I’ve been pretty open with friends and family about why I chose elective c-sections, but a little wary about posting online because online judgement is strong! Choosing a c-section is very much against the norm and if you’re reading this and your blood is already starting to boil, please stop reading.

I’m not a doctor or encouraging all women to do this, I’m sharing my personal reasons for opting for a c-section. There’s been a feeling pressing me to share because I see so many women on social media talk about their emergency c-sections and how they struggled with feelings of failure, that they somehow are less of a mother because they didn’t give birth naturally. Some women have struggled with depression due to their sorrow at needing a c-section. This BAFFLES me!

There’s also some judgement. I have a friend who’s had women tell her she “skipped” having a baby. Are you KIDDING me?!?!? (It was an emergency one too, by the way.) I’ve heard people call it the easy way out. Hello! The recovery from a c-section is a lot longer! There’s nothing easy about it.

Are women who adopt less of mothers? How on earth can how your baby comes outs cause so much turmoil? But somehow it does.

Since I have a thicker skin, I’m going to publicly share why I chose elective c-sections. I’ll preface it with this; I am a fantastic mother and I am doing a great job. If your opinion doesn’t align with mine, that’s fine, but there’s no need for you to tell me I’m wrong. It’s done. They’re out. There’s no changing my mind now.

1.It’s how I was raised to think babies were born

My mother had 5 c-sections. FIVE! This was in the 80s/90s where she was put under and cut from hip to hip. She initially had to because I was a footling breech with the cord wrapped around my neck. If it wasn’t for modern medicine and this procedure, she and I would both be dead.

I remember when I found out where babies usually come from, I was horrified! Why?! Cutting them out seemed so much better. Ha ha!

2. A lower chance of long-term health issues

As I said, my mom had five c-sections. She’s part of a religion where women tend to have large families and she was grateful for her c-sections because she didn’t suffer from the long term health affects her fellow church members did.

Uterine prolapse, pelvic floor damage, tears healing improperly, rectal prolapse. Yes, you read that right. One of my friends went to a pelvic floor physiotherapist and discovered she had a small rectal prolapse from child birth. THAT’S A THING!

Most moms I know deal with pelvic floor issues such as peeing when exercising, sneezing, or jumping on the trampoline. My mom is 58 and does tuck jump burpees in her workout classes. Tuck. jump. burpees. I’m fairly certain if she had five kids naturally that would not be the case.

Things can go wrong in c-sections, I’m not saying they’re 100% safe. I wanted to avoid these health issues if I could. Along those lines…

3. It felt safer

Most women who have c-sections, have emergency ones. They’ve laboured for hours and are physically and mentally exhausted. Maybe they have different drugs in them that don’t mix well. When it’s an emergency, you have a higher chance of needing general anaesthesia instead of a spinal tap which takes a lot longer to come out of.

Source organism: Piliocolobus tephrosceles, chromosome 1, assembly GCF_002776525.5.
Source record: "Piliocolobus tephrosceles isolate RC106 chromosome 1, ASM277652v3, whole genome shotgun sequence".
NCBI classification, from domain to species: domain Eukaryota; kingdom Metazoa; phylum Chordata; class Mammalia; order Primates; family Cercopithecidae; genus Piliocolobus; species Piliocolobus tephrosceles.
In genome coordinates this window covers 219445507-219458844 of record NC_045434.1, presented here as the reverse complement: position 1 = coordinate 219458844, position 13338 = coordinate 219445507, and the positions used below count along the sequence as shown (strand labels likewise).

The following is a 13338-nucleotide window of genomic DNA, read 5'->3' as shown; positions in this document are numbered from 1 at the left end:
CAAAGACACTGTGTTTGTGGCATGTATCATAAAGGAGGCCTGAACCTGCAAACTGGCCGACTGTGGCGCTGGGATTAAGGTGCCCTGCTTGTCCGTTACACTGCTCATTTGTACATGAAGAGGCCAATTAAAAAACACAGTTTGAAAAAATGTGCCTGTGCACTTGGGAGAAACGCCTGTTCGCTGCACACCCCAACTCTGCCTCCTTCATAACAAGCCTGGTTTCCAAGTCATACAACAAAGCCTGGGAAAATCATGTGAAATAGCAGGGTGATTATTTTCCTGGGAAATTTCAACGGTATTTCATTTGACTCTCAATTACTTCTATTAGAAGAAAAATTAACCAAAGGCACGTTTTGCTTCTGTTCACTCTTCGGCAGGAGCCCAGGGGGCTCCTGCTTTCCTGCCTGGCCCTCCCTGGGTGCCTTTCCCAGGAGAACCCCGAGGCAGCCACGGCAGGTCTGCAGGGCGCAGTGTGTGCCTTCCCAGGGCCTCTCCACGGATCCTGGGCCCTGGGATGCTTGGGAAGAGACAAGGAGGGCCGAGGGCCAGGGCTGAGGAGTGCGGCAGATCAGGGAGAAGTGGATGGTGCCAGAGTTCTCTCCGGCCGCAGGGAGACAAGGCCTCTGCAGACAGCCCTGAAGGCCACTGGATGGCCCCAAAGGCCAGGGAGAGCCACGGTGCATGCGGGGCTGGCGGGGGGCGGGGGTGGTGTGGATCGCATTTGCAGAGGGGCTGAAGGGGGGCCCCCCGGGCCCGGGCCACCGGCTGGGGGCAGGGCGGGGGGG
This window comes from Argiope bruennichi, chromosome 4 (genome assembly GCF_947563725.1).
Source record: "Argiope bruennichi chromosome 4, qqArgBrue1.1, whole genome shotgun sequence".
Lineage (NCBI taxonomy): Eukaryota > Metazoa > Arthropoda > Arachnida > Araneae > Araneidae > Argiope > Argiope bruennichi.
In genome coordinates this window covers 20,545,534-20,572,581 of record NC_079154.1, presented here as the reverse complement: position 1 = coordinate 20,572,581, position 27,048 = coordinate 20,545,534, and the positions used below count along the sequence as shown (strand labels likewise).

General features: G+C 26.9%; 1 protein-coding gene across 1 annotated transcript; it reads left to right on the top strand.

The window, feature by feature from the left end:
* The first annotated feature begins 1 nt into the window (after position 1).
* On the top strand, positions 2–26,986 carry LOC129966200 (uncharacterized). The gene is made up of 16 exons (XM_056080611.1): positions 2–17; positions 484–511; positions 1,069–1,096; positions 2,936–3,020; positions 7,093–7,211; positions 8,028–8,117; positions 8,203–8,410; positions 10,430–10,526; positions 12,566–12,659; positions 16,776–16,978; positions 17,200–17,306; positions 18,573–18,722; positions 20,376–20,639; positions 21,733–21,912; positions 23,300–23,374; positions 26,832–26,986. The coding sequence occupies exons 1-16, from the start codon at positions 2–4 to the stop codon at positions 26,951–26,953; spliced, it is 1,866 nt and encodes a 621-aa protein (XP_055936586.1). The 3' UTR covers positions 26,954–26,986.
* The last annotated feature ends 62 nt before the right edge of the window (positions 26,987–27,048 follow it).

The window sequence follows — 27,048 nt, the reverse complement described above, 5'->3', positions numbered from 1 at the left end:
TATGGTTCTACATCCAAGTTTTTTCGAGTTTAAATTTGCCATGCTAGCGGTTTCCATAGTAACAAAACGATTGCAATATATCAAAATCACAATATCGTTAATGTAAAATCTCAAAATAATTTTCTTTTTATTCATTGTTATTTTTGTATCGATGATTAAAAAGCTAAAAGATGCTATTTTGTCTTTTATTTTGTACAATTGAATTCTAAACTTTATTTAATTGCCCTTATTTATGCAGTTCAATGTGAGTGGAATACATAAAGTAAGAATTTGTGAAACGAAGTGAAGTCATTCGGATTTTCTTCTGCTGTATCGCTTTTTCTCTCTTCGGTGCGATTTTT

Also with emergency c-sections, the baby could be in distress which makes getting them out super important. A friend said her planned c-section felt so much better than her emergency. She asked a nurse why that was and was told the doctors don’t have the luxury of taking it easy during the procedure. They can’t be slow and careful as they can with a planned one.


And it turns out,  I needed a c-section no matter what with my first. He was a breech with his feet up at his head and we didn’t know it. When my doctor got in there she said “Oh- this is his bum! He’s a breech! Guess you would have needed this surgery no matter what.”

I’m not knocking anyone who’s done this- but imagine if I had tried to do a home water birth? How many hours would I have suffered before being rushed to the hospital? It’s scary to think about.

Personally, this felt safer to me than natural childbirth. (Again, this is my opinion- you don’t need to tell me how wrong I am ok?)

4. I Didn’t Want to Experience the Pain of Labour

This is the one reason that I didn’t get. I used to laugh about how I was going to do elective c-sections and never know labour pain, but both times it didn’t work.

I went into labour before my scheduled c-section with both babies. Seriously, what are the odds of that? With both, I got to the hospital in plenty of time and still had my c-sections.

I thought after three hours of labour with Tynan that I knew the pain of labour and I could commiserate with my fellow mamas. Oh no! Let me tell you, my contractions with him were nothing. Why? He was a breech! I remember my contractions feeling like my uterus was squeezing him into a little jelly bean.

When I was experiencing labour with Logan, the pain shot through my vagina and it felt like my tailbone was trying to shoot out of my body and stick out like an actual tail. The nurse said it was because I actually had a properly placed baby who was trying to push out.